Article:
(This Thomas Hart Benton is not to be confused with the celebrated painter of the same name whose home and studio in Kansas City are a historic site, though the two men were shirt-tail relations. The politician was the painter’s great-great uncle, according to Mental Floss.)
Benton, born in North Carolina in 1782, was a lawyer and a major voice in several national debates, according to The State Historical Society of Missouri.
He was known as a bit of a hothead. A feud with Andrew Jackson ended in a street brawl in Nashville, according to the historical society. Benton shot Jackson in the arm, and the future president is said to have carried that bullet in his body for the rest of his life.
His reputation damaged in Tennessee, Benton moved to St. Louis, where he became a community leader and founded a newspaper that he used to launch his political career. He wrote editorials promoting westward expansion and Missouri statehood. He was elected to the U.S. Senate in 1820, where he served for 30 years.
Benton advocated for Missouri to be admitted as a slave state, but his attitude evolved.
While he didn’t think slavery was wrong, he didn’t think it should spread into new western territories, the Missouri historical society says, and he spent his last session in Congress speaking against slavery, which cost him support back home.
Benton became tied to Oregon in 1846 when he spent three days in the Senate talking about “The Oregon Question,” or expanding the country into Oregon territory, according to the historical society. He believed in westward expansion beyond the Rocky Mountains and supported efforts to claim the Oregon Territory for the United States.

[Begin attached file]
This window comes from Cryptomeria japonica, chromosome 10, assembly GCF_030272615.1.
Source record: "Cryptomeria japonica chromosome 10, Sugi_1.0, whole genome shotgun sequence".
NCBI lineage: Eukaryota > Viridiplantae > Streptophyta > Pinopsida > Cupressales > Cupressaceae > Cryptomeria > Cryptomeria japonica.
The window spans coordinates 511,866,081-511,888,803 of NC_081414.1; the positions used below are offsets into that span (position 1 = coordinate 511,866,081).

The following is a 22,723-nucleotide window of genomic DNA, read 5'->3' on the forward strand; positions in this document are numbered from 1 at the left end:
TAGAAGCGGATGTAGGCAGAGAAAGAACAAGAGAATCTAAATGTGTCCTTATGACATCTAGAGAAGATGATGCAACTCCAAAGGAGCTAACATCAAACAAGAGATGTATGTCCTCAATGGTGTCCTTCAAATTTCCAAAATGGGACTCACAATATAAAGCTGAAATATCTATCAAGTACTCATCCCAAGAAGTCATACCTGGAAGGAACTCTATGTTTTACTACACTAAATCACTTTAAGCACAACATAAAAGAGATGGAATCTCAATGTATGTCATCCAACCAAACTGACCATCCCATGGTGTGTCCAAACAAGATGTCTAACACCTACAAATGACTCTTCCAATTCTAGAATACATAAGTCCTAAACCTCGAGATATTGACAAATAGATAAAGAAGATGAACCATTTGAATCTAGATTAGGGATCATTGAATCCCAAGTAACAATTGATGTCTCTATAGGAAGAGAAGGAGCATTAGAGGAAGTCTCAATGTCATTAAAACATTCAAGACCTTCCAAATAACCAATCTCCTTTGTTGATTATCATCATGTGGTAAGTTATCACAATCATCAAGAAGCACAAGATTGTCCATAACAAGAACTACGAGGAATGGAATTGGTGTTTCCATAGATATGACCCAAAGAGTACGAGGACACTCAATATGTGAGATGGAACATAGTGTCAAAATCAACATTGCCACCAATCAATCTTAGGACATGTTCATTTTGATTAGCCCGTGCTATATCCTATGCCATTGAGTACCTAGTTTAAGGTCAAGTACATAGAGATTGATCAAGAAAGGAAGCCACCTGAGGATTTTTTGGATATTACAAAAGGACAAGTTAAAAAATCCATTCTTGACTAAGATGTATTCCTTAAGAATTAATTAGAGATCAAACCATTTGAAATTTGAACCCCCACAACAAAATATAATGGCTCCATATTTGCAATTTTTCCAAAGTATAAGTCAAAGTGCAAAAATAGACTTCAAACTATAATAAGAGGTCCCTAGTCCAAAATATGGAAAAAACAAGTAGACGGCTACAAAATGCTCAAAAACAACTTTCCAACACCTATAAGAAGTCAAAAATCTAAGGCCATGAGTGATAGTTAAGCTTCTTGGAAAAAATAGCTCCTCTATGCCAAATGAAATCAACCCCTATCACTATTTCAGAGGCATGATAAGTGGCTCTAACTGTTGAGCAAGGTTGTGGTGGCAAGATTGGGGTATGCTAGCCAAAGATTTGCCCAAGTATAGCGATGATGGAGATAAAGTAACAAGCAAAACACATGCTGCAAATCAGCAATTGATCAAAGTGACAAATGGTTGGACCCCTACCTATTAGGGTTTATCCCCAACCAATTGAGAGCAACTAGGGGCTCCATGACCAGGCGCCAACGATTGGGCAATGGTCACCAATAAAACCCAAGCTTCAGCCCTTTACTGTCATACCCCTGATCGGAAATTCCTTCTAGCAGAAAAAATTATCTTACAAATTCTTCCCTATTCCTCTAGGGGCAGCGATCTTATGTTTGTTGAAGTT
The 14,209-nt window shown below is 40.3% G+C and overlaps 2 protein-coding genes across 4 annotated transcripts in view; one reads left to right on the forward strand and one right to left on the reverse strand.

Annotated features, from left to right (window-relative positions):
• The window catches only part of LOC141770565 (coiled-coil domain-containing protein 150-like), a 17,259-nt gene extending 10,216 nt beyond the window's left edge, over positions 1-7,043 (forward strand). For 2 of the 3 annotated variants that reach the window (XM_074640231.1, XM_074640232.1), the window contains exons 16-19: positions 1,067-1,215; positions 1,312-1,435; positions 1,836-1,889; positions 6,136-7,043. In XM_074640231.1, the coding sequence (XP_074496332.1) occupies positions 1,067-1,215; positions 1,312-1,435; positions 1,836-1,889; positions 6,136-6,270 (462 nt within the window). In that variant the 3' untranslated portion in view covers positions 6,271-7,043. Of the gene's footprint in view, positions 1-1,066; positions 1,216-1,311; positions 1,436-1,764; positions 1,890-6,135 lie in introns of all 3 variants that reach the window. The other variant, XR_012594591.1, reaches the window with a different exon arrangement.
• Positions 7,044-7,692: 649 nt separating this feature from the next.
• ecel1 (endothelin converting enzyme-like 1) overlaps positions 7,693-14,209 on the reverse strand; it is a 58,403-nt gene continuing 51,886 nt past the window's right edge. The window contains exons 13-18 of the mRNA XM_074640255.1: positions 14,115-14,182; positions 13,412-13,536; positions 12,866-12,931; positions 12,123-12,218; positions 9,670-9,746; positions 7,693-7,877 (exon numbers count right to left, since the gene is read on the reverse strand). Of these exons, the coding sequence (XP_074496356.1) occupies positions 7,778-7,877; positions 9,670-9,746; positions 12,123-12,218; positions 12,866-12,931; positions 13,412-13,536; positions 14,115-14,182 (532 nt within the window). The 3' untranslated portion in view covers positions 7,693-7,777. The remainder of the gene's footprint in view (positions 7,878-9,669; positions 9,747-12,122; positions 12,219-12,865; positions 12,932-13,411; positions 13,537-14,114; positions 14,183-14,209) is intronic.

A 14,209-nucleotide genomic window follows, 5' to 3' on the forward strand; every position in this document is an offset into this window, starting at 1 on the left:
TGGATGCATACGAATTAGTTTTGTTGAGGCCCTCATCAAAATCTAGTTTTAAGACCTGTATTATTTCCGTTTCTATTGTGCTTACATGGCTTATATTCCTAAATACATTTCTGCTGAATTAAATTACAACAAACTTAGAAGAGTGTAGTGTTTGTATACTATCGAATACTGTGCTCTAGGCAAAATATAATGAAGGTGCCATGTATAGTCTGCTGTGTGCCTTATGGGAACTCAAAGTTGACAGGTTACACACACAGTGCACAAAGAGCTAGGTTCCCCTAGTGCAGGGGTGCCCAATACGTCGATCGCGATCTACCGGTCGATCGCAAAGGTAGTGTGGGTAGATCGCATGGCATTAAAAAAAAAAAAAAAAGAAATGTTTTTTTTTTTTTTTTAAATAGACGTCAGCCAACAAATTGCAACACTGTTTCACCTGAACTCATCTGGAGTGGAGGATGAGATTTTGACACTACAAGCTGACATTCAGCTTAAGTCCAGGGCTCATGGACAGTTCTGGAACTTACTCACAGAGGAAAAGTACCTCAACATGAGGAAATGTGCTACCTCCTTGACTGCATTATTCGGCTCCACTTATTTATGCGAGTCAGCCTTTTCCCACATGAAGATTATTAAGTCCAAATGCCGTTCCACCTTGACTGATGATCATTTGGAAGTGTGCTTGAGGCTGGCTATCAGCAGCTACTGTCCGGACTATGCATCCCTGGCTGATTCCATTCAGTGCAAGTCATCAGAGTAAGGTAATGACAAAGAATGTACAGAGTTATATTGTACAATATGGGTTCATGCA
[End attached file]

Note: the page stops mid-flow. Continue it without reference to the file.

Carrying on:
Beckham’s report points out that many of the white people who migrated to Oregon moved there from Missouri.
Benton Hall was one of five buildings the university’s president had considered renaming, according to Inside Higher Ed. The school’s Avery Lodge was named for Joseph C. Avery, the founder of Corvallis, Ore., where the university is located. He has been linked to a magazine that wrote favorably about slavery.
“The preponderance of evidence gathered by the scholars’ report and this naming review process — and shared by other historians in the past — indicates that Joseph C. Avery’s views and political engagement in the 1850s to advance slavery in Oregon are inconsistent with Oregon State’s values,” Ray wrote in a message to the OSU community announcing the change.
Public reaction to renaming the buildings has been mixed, with some supporting the changes and others accusing the school of trying to erase history, the Gazette-Times reports.
“I’m outraged as to why the president of the university has the right to change the names of the buildings on campus,” Cindy Filonczuk, who identified herself as an OSU graduate, told the newspaper.
“When I walked into Benton Hall years ago I never was bothered by the name nor ever looked into the name and thought it racist! Are we going to change it again in 100 years because of something or someone else decides the name is wrong for whatever reason?”
Ray acknowledged that not everyone will agree with the outcome, but “I believe this process is proof that at OSU, we productively and positively take on tough issues and collaborate,” he said in his statement. “The process of reconciling the histories of these buildings has embodied the spirit and purpose of this university.”
A committee will begin the search for new names for Benton Hall, Benton Annex and Avery Lodge during the upcoming winter term.